Painted Canyon Lookout in Theodore Roosevelt National Park

Camping in Theodore Roosevelt National Park

Juniper Campground (North Unit) – Campground with 48 sites open year-round. All sites are first-come first-served. Rates are $14 in peak season (May through September) and $7 in the off season (October through April).

Juniper Campground also has one group campsite that accommodates between 7 and 60 people. The rate is $30 a night and it can be reserved in advance.

Summit Campground (near North Unit in Grassy Butte) – This campground has two walk-in tent sites with picnic tables and fire grates. It is located about 10 minutes from the north entrance.  

Cottonwood Campground (South Unit) – Campground with 72 sites open year-round. Half the sites are available for reservation in the peak season. Rates are $14 in peak season (May through September) and $7 in the off season (October through April).

Backcountry Camping Theodore Roosevelt National Park – If you’re planning an overnight excursion, or just want to spend a night off the grid, get a free backcountry camping permit for the park by calling (701)623-4730 ext. 1422. You can camp anywhere within the park as long as you’re more than a quarter of a mile away from roads and trailheads and more than 200 feet from any water source. You can read the complete list of rules for backcountry camping in Theodore Roosevelt National Park here.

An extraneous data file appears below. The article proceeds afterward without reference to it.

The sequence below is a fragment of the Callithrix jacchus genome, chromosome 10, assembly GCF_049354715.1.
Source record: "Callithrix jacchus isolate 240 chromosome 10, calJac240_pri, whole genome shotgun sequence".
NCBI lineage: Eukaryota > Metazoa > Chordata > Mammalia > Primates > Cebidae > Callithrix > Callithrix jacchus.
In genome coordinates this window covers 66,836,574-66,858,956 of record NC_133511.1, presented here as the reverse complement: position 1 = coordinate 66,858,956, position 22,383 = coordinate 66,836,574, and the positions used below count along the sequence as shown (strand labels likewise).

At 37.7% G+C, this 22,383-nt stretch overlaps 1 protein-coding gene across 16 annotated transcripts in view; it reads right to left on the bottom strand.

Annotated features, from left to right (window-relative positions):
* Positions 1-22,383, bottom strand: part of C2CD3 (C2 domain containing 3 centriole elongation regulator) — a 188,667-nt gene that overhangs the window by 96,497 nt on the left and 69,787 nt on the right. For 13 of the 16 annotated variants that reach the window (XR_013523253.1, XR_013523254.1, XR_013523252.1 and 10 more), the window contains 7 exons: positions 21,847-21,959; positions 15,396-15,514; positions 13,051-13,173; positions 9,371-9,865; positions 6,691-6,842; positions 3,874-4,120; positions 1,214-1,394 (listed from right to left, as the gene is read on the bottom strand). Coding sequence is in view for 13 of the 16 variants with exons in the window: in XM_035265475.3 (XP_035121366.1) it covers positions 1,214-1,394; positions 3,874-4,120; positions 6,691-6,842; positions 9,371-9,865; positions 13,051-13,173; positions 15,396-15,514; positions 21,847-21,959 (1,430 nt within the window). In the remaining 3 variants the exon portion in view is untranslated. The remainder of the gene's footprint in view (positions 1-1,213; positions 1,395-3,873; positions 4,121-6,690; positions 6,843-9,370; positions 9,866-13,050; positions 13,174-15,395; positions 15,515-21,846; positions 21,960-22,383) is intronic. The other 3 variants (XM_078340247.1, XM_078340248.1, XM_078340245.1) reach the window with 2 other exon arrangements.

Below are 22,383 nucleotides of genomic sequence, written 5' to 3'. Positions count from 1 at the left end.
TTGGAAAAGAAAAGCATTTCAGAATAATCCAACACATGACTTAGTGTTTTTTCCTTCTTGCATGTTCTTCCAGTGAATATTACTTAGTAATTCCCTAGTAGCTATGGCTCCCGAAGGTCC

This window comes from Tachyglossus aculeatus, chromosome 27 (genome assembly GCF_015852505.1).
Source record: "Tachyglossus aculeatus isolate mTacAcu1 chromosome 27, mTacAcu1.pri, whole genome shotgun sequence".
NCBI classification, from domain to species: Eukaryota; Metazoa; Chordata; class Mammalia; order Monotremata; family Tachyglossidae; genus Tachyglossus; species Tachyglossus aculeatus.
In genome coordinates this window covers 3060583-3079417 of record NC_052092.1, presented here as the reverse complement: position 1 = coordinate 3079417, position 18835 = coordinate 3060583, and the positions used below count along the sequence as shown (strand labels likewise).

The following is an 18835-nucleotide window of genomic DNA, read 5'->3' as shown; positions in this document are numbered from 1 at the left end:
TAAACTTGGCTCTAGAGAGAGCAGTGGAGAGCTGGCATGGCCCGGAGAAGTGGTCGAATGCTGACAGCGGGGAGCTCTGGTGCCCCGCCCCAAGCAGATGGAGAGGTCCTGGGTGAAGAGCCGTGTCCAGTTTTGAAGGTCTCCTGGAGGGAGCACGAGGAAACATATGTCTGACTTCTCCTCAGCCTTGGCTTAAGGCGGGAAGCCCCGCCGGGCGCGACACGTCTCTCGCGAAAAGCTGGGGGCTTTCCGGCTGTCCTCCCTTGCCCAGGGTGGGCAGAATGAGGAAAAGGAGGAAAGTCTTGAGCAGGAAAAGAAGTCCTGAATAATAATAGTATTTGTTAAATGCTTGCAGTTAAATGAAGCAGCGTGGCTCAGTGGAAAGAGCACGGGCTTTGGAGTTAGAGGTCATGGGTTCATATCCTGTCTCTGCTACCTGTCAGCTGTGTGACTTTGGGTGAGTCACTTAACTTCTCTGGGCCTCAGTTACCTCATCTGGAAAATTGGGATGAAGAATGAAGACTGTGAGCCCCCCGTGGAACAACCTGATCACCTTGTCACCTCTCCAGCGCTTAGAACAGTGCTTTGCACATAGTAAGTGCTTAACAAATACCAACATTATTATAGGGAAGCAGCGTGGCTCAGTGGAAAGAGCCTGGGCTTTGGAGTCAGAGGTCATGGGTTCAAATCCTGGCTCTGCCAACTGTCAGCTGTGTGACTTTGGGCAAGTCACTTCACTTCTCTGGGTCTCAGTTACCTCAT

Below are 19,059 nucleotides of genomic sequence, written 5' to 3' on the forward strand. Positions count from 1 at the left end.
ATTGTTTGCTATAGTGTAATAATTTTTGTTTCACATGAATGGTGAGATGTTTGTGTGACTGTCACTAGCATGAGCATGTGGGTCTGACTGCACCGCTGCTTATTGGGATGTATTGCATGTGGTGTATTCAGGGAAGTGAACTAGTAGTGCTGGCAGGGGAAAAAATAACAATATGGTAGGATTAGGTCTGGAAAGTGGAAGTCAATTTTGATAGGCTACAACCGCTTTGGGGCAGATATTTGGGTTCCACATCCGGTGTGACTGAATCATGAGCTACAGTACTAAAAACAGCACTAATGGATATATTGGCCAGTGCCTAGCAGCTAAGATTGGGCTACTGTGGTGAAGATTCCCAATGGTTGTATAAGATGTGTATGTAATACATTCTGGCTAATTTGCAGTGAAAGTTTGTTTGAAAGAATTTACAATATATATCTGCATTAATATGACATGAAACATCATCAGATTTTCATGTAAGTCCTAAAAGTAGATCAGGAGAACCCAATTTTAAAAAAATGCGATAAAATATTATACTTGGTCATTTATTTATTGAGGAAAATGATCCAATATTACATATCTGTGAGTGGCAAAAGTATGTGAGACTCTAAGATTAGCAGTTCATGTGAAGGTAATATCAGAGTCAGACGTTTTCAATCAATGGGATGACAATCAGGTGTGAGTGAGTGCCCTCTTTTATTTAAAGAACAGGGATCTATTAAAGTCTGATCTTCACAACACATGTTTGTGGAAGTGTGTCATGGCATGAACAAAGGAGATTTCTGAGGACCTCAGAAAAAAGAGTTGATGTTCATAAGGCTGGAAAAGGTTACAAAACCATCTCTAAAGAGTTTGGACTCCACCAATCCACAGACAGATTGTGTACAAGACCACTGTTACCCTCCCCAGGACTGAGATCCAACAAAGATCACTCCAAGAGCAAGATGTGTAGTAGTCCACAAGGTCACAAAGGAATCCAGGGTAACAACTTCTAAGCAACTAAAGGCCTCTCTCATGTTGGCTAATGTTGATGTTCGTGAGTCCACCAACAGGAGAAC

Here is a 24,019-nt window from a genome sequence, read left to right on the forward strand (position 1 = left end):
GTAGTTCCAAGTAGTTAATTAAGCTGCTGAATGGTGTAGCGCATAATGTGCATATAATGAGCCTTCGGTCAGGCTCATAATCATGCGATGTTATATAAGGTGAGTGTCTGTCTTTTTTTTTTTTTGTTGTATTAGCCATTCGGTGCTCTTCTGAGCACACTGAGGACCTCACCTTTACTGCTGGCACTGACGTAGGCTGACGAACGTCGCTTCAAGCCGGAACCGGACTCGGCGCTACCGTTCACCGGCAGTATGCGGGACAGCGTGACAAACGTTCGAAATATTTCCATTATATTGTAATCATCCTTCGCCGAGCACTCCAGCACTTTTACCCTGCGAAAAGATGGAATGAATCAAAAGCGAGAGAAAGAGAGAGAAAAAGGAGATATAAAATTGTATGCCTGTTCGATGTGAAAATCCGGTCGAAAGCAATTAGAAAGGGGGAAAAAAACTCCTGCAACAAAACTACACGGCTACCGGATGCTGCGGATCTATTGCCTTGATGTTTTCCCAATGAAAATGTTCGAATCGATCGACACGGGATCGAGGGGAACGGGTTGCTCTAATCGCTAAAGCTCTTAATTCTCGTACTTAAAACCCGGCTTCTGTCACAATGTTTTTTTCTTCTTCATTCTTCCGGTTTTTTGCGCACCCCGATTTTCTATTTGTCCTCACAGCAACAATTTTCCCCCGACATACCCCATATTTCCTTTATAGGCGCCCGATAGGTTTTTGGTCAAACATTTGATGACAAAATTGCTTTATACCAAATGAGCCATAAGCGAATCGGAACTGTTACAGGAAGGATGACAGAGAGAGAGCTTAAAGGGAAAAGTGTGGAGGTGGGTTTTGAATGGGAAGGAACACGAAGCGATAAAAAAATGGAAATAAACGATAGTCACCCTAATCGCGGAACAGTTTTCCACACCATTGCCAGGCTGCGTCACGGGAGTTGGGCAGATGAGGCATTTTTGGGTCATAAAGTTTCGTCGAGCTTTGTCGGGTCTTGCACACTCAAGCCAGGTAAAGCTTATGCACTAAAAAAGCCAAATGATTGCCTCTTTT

Hotels near Theodore Roosevelt National Park

North Unit – Watford City

Watford city is closest town to the North Unit. We enjoyed our stay at the Roosevelt Inn, which has comfortable rooms, an indoor pool and jacuzzi, and a good breakfast.  

For more options, check out Airbnb or

South Unit – Medora

Medora borders the south unit, and downtown Medora is right next to the entrance. There are several options for accommodations in town, including the Badlands Motel, a western-themed motor motel, the Rough Riders Hotel, and the AmericInn by Wyndham Medora.

For a larger rental with a kitchen, there are several options available on Airbnb in Medora.

Things to do in Theodore Roosevelt National Park –  North Unit

Take the Scenic Drive